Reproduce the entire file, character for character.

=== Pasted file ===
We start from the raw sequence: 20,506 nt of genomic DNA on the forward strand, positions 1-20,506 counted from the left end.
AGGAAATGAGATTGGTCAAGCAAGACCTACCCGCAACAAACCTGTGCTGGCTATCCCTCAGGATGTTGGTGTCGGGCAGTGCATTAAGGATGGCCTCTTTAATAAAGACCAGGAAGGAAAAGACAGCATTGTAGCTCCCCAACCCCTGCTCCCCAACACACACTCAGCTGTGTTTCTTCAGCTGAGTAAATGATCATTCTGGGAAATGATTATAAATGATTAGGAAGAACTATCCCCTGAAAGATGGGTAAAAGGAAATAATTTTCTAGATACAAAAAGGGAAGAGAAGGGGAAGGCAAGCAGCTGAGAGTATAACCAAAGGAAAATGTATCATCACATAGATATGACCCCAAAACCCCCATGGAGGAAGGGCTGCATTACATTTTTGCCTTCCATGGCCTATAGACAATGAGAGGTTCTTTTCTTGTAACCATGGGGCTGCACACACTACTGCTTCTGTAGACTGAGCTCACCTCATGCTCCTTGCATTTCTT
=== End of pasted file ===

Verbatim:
We start from the raw sequence: 20,506 nt of genomic DNA on the forward strand, positions 1-20,506 counted from the left end.
AGGAAATGAGATTGGTCAAGCAAGACCTACCCGCAACAAACCTGTGCTGGCTATCCCTCAGGATGTTGGTGTCGGGCAGTGCATTAAGGATGGCCTCTTTAATAAAGACCAGGAAGGAAAAGACAGCATTGTAGCTCCCCAACCCCTGCTCCCCAACACACACTCAGCTGTGTTTCTTCAGCTGAGTAAATGATCATTCTGGGAAATGATTATAAATGATTAGGAAGAACTATCCCCTGAAAGATGGGTAAAAGGAAATAATTTTCTAGATACAAAAAGGGAAGAGAAGGGGAAGGCAAGCAGCTGAGAGTATAACCAAAGGAAAATGTATCATCACATAGATATGACCCCAAAACCCCCATGGAGGAAGGGCTGCATTACATTTTTGCCTTCCATGGCCTATAGACAATGAGAGGTTCTTTTCTTGTAACCATGGGGCTGCACACACTACTGCTTCTGTAGACTGAGCTCACCTCATGCTCCTTGCATTTCTT